An Eternal Flow
TLR Rating: 8 Reels.
Satyajit Ray is a very common name to all the Indian movie enthusiasts out there. The man who was one of the pioneers of parallel cinema movement and brought international recognition which is still unmatched, is worshiped by many even today in India as well as abroad. But only those few people who are well aware of his struggling days, when he was trying to make a mark in this artistic world, know that it was ‘The River’ that drew him towards independent filmmaking. Arguably one of the most influential filmmakers in world cinema, Jean Renoir became a friend with Ray while filming this movie in India and encouraged him in making ‘Apu Trilogy’ and the rest is just history. Along with Ray, this film also gifted the world a highly acclaimed cinematographer Subrata Mitra, who was working as a production assistant back then. ‘The River’ plays a pivotal role to some sections of people in our society and this was probably the first movie which captured the essence of their daily life so brilliantly. Based on a novel of the same name by Rumer Godden, this film depicts the human’s relation with nature through a family drama in the background of colonial India.
The film revolved around Harriet, a teenage girl in an English family residing in West Bengal who owned a jute mill. She was recalling the story of a memorable year of her life in India when she found her first love in Captain John who had lost one leg in the war and her heartbreak when that man fell in love with her best friend Valerie. This is the central body of the story which is illustrated magnificently with many magical moments which add extra fragrance to the main theme. Like many of Renoir’s works, ‘The River’ is also more of a narration of colourful events than one distinct story and the alluring portrayal of festivals and rituals of Hinduism along with the inseparable spirituality of Indian life style made this film very charming indeed. Despite its slow pace, it will make the audience absorb this spirituality. The film is a depiction of two separate worlds; one was the world of this English family, their daily life and the other is the world of the common working class people and ‘The River’ along with various festivities seem like the links to these two worlds.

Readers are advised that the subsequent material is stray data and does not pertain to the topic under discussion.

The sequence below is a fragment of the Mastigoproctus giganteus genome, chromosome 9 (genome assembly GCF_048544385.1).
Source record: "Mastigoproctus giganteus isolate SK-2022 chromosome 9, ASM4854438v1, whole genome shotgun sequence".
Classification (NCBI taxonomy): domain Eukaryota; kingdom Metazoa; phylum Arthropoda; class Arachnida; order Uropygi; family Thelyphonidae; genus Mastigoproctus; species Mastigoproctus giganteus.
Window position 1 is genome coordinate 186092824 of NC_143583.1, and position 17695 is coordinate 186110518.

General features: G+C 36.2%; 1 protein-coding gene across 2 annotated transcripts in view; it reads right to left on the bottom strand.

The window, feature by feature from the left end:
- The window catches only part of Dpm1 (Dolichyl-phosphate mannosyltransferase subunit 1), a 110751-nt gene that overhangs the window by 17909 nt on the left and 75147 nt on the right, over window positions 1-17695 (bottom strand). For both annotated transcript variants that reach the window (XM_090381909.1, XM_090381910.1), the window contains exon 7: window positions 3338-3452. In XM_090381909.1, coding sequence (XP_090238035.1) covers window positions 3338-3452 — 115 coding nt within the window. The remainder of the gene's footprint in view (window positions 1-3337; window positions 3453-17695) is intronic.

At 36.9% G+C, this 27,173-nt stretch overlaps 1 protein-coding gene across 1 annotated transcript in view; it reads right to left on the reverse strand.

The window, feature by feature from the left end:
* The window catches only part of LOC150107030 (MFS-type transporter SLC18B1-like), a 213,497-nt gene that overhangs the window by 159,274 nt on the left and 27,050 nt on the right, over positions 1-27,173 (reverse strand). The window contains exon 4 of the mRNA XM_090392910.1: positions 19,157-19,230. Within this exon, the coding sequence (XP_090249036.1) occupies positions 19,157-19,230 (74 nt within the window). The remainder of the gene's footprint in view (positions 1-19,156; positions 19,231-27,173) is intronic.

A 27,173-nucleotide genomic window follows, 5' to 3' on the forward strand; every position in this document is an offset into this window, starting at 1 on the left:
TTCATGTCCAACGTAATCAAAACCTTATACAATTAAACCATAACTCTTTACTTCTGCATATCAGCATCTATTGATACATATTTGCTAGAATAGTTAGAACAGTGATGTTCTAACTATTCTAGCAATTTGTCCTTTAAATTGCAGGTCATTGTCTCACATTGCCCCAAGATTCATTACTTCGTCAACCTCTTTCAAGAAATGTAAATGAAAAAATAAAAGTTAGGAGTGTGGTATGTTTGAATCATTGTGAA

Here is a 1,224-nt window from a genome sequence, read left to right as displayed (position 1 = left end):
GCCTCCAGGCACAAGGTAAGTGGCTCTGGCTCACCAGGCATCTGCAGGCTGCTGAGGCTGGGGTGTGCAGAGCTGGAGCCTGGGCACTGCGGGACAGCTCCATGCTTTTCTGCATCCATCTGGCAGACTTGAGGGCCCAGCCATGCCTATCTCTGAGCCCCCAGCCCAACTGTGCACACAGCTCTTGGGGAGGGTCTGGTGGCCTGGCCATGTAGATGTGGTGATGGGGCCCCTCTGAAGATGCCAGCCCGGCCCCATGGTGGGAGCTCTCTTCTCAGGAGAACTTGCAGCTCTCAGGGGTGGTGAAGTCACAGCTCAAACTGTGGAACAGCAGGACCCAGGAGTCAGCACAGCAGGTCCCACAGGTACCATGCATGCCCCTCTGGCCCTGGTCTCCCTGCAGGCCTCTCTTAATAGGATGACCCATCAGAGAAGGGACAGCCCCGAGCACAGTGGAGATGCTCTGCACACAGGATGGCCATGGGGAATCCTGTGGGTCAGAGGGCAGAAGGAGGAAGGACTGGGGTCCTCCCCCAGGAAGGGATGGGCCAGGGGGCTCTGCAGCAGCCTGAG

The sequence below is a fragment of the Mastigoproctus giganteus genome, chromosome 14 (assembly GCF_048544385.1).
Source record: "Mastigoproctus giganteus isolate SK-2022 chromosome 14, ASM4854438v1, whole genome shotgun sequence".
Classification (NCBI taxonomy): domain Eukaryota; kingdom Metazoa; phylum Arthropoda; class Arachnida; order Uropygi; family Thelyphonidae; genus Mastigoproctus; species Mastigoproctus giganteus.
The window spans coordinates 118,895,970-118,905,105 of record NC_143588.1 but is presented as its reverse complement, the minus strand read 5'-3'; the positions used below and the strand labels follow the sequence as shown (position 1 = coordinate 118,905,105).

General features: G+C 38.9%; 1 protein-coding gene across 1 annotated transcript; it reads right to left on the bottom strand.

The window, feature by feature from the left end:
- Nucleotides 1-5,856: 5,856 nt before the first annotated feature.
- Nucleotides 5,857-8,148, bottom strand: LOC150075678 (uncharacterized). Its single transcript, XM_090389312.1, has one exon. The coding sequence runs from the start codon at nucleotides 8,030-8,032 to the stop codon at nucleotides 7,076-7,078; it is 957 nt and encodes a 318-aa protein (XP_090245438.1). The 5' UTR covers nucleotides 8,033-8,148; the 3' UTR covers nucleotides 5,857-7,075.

Harriet was an animated character during her teen age just like most of us and she fell in love with the captain who was the cousin of their neighbor. Not only she but also all the blossoming female characters developed a love interest towards him; probably because he was a war hero and kids love heroes. On the other hand, Captain John was haunted by the war after losing his leg and despite his cheerful attitude, he was broken from inside. The most matured girl here was Melanie, the mixed-blood daughter of his cousin who had married an Indian woman. After completing her schooling in America, she returned to her motherland and was attracted towards the Indian lifestyle. For two-thirds of the film, it feels like the story is just depicting the good old days of this family, who despite their Western origin, were well associated with all the Indian customs but their world fell apart when Harriet’s only brother Boggey died while trying to tame a cobra with a flute. Harriet felt guilty because she had not inform the elders about the cobra and tried to commit suicide by floating into the river aimlessly on a boat but was later rescued by the local fishermen. The film ended on a sweet note with Harriet along with Valerie and Melanie receiving letters from Captain John when her mother gave birth to another girl.
While making a movie about human relationships, you must be careful about building the characters because they carry the entire film and like an experienced craftsman, Renoir was able to pull things off beautifully. Even the small characters like Kanu who was the friend of Boggey or the doorkeeper Ram Singh, will stay with you for a long time. We can see a young Jean Renoir himself in Captain John, who was also badly injured during First World War and just like the director, war was also tormenting this young gentleman. One strong part of the movie is also the acting performances; the ever caring Nan, the innocence of Harriet, the curiosity of Boggey towards Mother Nature or the maturity of Melanie never fails to attract the viewers. The film is full of magical moments; the dazzling Diwali celebration, the stories and poems by Harriet take us back to our childhood days when life was not as serious as it is now. Also along with the family we shed tears when Boggey died accidentally. The cinematography is probably the best you will see in any of Renoir’s films; the beautiful shots of Rangoli, the strong boatmen or the colourful markets and festivals are beyond any words.
The simplicity of the film makes it more appealing to us. The eternal flow of our life like a river is the message carried out here, it has highs and lows in its path, but in the end we all should move on digesting everything that life throws in our way. These age old Indian philosophies are presented here in a more sophisticated fashion with colorful events. That’s why without having a distinct or conclusive story, this film created wonders back in the fifties.
The author is an electrical engineer, a movie buff and a big fan of Satyajit Ray.